In Ireland it’s been said that ‘we eat our young’.  Back in 2010 at the start of the crash an economist said to me “we’ve a choice between the old and the young and we’ve chosen the old”.  Economic development in Ireland from the foundation of the state favoured those who had over those who hadn’t and for many getting out was the only option. Two of my Uncles moved to UK and a third spent some time there before coming home.  The rise of the Celtic tiger papered over the cracks but as a country we confused temporary income increases for generational stores of wealth and the financial crash exposed some of the fundamental problems in Irish development.

At the same time we are facing significant new problems. We have a climate crisis, and despite attempts to greenwash it, methane belching Irish cows contribute a significant proportion of our greenhouse gas emissions. And we are seeing the start of a societal shift to vegetarianism and veganism.  Like it or not change is coming to agriculture. Our model of FDI has in the estimation of the IDA a small bit left to go before it peaks. Even before it declines the tax base from FDI is under threat.  We can attempt to keep some of the existing models going as long as possible or we can look to create new models while supporting the transition from old ones.

We have vaguely tried to fix the problems of rural Ireland many times over the years. Rural electrification brought benefits to many. My father was old enough to remember electricity arriving. And radio and TV. Electricity didn’t fix the problems of rural Ireland and on its own broadband won’t fix those problems either. Aside from some major projects too much of what happened over the years has been a “one for everyone in the audience”.  Charlie McCreevys election grabbing decentralisation stunt in 2000 served only to damage expertise in elements of the civil service. And there is still a significant draw to the city. Despite the objectives of the governments Ireland 2040 plan, independent economic assessments suggest that Dublin is likely to continue to grow faster than rest of the country over the next 20 years.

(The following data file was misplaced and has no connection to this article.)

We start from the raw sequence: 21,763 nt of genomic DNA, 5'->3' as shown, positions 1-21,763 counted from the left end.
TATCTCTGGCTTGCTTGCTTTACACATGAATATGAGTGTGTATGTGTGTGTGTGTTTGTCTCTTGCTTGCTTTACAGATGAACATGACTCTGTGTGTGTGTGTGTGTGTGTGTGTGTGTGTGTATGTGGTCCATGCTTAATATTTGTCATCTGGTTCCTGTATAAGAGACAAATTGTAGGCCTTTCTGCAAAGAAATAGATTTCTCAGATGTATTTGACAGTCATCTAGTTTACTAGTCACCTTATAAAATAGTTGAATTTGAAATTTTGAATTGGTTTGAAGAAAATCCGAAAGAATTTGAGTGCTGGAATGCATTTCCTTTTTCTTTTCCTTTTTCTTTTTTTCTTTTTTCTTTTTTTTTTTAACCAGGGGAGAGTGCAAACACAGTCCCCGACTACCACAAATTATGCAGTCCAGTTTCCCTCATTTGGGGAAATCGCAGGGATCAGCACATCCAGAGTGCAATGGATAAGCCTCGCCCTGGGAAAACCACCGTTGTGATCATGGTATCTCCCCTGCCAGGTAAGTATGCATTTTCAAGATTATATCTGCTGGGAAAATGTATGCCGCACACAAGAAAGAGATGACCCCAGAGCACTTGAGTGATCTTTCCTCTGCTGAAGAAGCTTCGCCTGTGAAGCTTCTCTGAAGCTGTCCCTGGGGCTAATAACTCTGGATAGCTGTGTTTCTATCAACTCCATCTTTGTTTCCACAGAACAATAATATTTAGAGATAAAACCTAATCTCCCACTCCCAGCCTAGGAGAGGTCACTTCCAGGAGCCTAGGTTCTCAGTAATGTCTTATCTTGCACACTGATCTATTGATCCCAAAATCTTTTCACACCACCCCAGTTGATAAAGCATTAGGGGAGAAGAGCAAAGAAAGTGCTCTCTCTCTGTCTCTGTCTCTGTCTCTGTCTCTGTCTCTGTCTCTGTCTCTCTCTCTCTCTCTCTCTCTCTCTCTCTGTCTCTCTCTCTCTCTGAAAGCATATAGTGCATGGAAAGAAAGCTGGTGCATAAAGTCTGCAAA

Globally we are in a new era. Our attitude to the future needs to change from predicting and adapting to looking forward to and envisaging the future.  To create a Society 3.0 we need to have a sense of what we want to create.  The best way to predict the future is to create it. Our primary resources will be our imaginations and the ability to generate new knowledge which is already taking  precedence over control of traditional resources.  Our society and our economy and our structures will need to move from machines and hierarchies to natural ecosystems, lifeworlds and communities that dynamically reflect the complexity of the real world.